If you’re a senior citizen looking to return to college and finally complete that undergraduate college degree, you’re probably interested in finishing ASAP. If so, here is the best advice you’ll probably ever get: Consider your undergraduate college credits. Your smartest move may be to meet with an admissions counselor at your intended school (or one of them) where the two of you can pore over your college transcript. It doesn’t matter how long ago those credits were earned. Whatever your college credits point you toward being able to finish the fastest is likely the direction the counselor will advise you to take. Your meeting with the advisor can be accomplished on campus or virtually. The school will assess your existing credit hours and show you the option that can have you in bachelor’s-possessing territory before you know it. 

An associates degree from a community college takes minimal time commitment and is also a commonly offered online program. This type of degree can generally be completed in two years or less, much less if you make sure to talk to your admissions counselor about any job training or life experience that might count as college credit. 

Some areas of study that might be worth considering are accounting/bookkeeping, information technology (IT), or psychology, and each one is described below. 

Accounting

The curriculum for an associates degree includes the following courses: financial accounting; microeconomics; macroeconomics; and managerial accounting. If you consider becoming a CPA, you should be aware that certain courses and a set number of credit hours in the subject are a prerequisite before taking the exam. Regulations vary by state.

Information Technology

As you learn to manage technical operations, you will be studying networks, databases, software, and hardware. Specializations can include cybersecurity, systems administration, technology and embedded systems, and digital systems. The demand for workers in IT is high and is expected to remain high for the foreseeable future. 

Psychology

A degree in psychology can be a valuable tool in your resume and can lead to these job titles: school career counselor; special education teacher; career counselor; marriage and family therapist; corrections psychologist; and forensics psychologist. 

Business Administration

Library Science

Getting an online master’s degree in library science takes only about a year and is a good choice for anyone who already possesses a bachelor’s degree and an organized mind. For many people, especially in smaller towns, their most contacted civic employee is the local librarian, so it is not just a position, there can be almost a social welfare aspect to the job when you consider the role of the library in actually helping to form a community, everything from introducing moms of small children at playgroups to connecting various types of crafters of through meetups, and also serving people of all ages with reading groups for varied interests.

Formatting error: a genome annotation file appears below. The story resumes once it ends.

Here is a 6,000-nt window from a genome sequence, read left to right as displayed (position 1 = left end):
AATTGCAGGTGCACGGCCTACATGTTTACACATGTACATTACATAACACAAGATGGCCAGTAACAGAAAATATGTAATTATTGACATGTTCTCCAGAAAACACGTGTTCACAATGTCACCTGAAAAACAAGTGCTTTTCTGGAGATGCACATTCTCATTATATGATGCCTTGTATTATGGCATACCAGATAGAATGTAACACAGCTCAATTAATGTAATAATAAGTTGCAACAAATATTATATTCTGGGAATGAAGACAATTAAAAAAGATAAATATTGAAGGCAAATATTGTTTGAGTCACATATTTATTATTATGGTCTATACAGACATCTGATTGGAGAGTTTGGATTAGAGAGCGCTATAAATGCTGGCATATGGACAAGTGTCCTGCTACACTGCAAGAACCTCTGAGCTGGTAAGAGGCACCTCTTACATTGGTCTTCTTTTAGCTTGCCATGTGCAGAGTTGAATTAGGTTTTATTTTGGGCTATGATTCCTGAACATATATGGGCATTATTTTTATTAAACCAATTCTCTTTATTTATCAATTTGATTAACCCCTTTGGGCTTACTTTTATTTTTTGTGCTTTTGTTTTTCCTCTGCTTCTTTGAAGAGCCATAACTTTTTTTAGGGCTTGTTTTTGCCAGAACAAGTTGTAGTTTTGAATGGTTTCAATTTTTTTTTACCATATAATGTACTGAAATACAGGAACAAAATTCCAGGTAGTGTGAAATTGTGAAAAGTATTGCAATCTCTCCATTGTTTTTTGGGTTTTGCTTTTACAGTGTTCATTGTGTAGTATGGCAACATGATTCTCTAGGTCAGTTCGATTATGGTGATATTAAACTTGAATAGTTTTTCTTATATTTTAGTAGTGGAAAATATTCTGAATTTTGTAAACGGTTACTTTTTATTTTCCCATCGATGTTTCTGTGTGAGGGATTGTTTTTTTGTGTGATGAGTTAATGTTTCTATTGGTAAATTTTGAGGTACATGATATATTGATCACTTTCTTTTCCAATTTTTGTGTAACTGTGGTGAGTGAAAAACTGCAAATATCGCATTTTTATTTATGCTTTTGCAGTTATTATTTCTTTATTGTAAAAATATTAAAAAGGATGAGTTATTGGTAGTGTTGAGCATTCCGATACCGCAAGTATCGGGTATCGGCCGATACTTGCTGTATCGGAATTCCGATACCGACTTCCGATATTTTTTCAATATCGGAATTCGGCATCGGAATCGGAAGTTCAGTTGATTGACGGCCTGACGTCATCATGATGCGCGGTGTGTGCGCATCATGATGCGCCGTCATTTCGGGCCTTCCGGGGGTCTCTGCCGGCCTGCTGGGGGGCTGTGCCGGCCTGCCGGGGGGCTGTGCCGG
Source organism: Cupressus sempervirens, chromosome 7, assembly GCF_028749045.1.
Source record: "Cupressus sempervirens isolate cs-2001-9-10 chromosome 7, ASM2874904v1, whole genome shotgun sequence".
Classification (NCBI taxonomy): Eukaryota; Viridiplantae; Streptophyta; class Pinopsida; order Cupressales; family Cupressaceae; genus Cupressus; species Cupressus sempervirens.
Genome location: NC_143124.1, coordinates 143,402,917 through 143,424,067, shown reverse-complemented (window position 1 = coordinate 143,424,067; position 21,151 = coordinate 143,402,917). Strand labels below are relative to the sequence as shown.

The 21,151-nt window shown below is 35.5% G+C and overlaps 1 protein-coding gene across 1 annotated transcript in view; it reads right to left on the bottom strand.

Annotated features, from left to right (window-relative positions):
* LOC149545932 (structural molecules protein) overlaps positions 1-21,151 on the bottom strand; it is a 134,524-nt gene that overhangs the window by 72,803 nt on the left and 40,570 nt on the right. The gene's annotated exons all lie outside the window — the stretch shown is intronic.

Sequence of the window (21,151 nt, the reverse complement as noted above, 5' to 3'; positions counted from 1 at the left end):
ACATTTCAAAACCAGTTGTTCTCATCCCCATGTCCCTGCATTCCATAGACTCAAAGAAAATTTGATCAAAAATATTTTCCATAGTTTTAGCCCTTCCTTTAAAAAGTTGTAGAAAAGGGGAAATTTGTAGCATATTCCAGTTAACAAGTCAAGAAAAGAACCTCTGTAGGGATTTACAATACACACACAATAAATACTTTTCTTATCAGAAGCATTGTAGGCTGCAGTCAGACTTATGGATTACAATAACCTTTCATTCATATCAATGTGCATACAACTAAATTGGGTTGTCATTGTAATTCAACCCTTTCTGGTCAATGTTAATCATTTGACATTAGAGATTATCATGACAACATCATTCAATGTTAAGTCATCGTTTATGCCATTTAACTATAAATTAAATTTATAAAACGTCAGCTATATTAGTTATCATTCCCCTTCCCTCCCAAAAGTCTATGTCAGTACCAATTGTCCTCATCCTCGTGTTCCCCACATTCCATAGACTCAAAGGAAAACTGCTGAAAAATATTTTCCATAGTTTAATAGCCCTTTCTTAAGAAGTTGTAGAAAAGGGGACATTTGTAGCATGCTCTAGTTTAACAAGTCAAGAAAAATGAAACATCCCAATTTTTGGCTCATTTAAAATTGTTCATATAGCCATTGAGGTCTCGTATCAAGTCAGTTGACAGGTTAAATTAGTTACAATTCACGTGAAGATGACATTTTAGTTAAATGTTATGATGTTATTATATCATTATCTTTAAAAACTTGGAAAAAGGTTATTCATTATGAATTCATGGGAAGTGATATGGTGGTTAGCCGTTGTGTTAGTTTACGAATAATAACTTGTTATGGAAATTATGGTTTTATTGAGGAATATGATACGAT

A master of business administration is a relatively quick degree that can absolutely change your life. If your work days were spent in the world of business, you will have a lifetime of experience and savvy to bring to the college curriculum. The contacts you will make, and the business acumen you will sharpen are tools that life does not provide to everyone. Completed in 18-24 months, with full time study, this degree can lead to advancement opportunities. Some people even start their own businesses after the age of fifty, and an MBA could give you the confidence to try. 

So far this article has focused on finishing a college degree fast, but if your goal is also to breathe new life into your field of work, there is yet another way. A graduate certificate can be granted on the quick and can lead to advancement and enhanced job satisfaction. Whether the training is for a new software program expertise, social media marketing, or learning to read with an editorial eye, a certificate can accelerate your earning potential. The best part is, for this, you don’t even need an institution of higher learning. LinkedIn is a huge player in the online certification game, and anything they grant you goes directly on your profile, to be seen by prospective employers. Other websites also grant certificates that are completely online and many of them are free. Certificates from a university, on the other hand, count as college credit and come with a fancy piece of paper suitable for framing. 

Here are just a few of the kinds of certificates that can be earned in a relatively short time: project management; marketing; data science; web design; cloud computing; business strategy; video/photo editing; leadership and management; HTML/Java/SQL; ESL (English as a Second Language); and human resources. Sites to explore include Coursera, Udemy, Lynda, and Alison. Many courses are free. Many also may be taken for college credit, and a certificate can be awarded at a certain point in the coursework. 

Another kind of career to consider, without returning to college, is in Real Estate Sales. If you are familiar with the neighborhoods in your town or city and you like meeting and helping people, real estate sales may be a very good fit for you. Many training courses are free and may be found online.

Adages about youth and age are bountiful, ranging from “Youth is wasted on the young” to “You’re only as old as you feel.” A senior citizen enrolling in college instead of buying a rocking chair for the front porch is telling the world “I’m going for all the gusto!” Another well-worn but true adage is “Wisdom comes with age.” Going back to college to complete a degree or earning a certificate to advance at work are signs of wisdom. An education is one of those things that no one can take away from you. And it may be that you owe it to yourself to finally get that piece of paper that shows you persisted.